It’s a quarter past 11 p.m. and Mainichi Shimbun political reporter Kenta Miyahara, having just wrapped up his nightly informal chat with a politician he covers closely, begins to set up his smartphone, tripod and lighting in a cluttered office devoid of any of his colleagues.
After testing the microphone a few times, he shouts into his phone mounted on the tripod.
“Hey guys! It’s Kenta Miyahara, aka ‘Bunya Kenta,'” the 27-year-old says in an upbeat tone, employing the Japanese slang for “newspaper journalist.”
“I have news today. Subscribers to this channel are now over 1,000,” Miyahara says, with his signature red-framed glasses offering up a comical contrast with the gravitas of the black suit he typically wears. “Thank you so much!”
The junior reporter with the Mainichi Shimbun, one of Japan’s leading newspapers, was shooting a video for the fledgling YouTube channel he launched in November in a bid to reach out to a young, tech-savvy audience indifferent to print media.
Miyahara bills himself as a YouTuber in the kind of self-branding effort rarely seen in Japan’s newspaper industry, where journalists with established print organizations often hide behind — and rely heavily on — the prestige of the monoliths to which they belong.
His foray onto YouTube also illustrates how some Japanese reporters are waking up to what has increasingly become a new norm overseas in the era of social media: the need for journalists to be more “visible” to readers and build strong online personas to drive up digital subscriptions.
Miyahara says the idea of turning himself into a YouTuber was inspired by the presence of internet “influencers,” seeing in their successes a potential solution to print media’s ongoing struggles.
“Fewer and fewer people now read newspapers, but if you look at the world of the internet, there are people called influencers who are going viral,” Miyahara said in a recent interview at the Mainichi’s headquarters.
“That’s when I thought putting a strong personality out there through YouTube, which I figured was a medium that would best allow me to express myself, might be an interesting experiment for the newspaper industry,” he said.
According to the Japan Newspaper Publishers & Editors Association, circulation of 116 daily newspapers registered with the body has trended downward over the past two decades to stand at 37.8 million as of last October, a marked decline from the 53.7 million in 2000.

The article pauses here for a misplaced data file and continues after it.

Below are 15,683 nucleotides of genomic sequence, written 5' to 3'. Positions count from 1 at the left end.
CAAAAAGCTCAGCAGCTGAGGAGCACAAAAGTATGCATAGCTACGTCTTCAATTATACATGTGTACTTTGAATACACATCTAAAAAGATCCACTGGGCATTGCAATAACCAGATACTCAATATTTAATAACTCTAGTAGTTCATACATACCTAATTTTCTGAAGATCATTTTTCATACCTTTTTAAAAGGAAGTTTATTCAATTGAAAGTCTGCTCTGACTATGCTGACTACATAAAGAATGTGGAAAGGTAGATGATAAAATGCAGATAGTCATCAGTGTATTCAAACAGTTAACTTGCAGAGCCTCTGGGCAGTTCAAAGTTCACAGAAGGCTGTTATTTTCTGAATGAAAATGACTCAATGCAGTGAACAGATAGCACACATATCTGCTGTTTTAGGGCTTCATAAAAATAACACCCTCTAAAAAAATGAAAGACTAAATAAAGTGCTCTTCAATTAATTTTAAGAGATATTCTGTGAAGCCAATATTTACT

Tamotsu Takatsuka, head of the political department in the Mainichi’s newsroom, said he immediately welcomed Miyahara’s pitch about making his YouTube debut.
“At a time when print continues to struggle, it’s been one of our most pressing objectives to increase digital subscriptions,” Takatsuka said.
“In order to do that, I’ve always thought it’s important that each individual reporter carves out a following of their own — by making it more transparent to their readers what prompted them to write about certain topics in the first place or what reporting process they have gone through to publish these stories,” he said.
“So when Miyahara told me he wanted to use YouTube as a means of communication, I was like, ‘Sure, why not? Let’s do it.'”
Miyahara is not alone in trying to tap into the potential of YouTube amid the dwindling influence of newspapers.
Asahi Shimbun, too, launched a new project late last month that it says is aimed at turning its employees into YouTubers.
The paper has already uploaded a smattering of videos on its nascent channel in which reporters interview colleagues about their jobs and break down current news stories in easier-to-understand terms.
While the Asahi initiative is more of a team effort, Miyahara operates all but independently of his organization. Although he does identify himself as a Mainichi Shimbun reporter on his channel, Miyahara fundamentally pushes his personality to the fore, for instance naming his channel “Bunya Kenta’s Kisha Kurabu” (“Newspaperman Kenta’s Press Club”).
Miyahara also says he shoots, edits and uploads his videos without the assistance of anyone else in the company. Since he busies himself during the day keeping close watch on Prime Minister Shinzo Abe as one of the junior correspondents on the sōriban (prime ministerial beat) based in the press club at the Prime Minister’s Office, it isn’t until around midnight that he can start shooting alone in a building in Nagatacho, the political epicenter of Japan.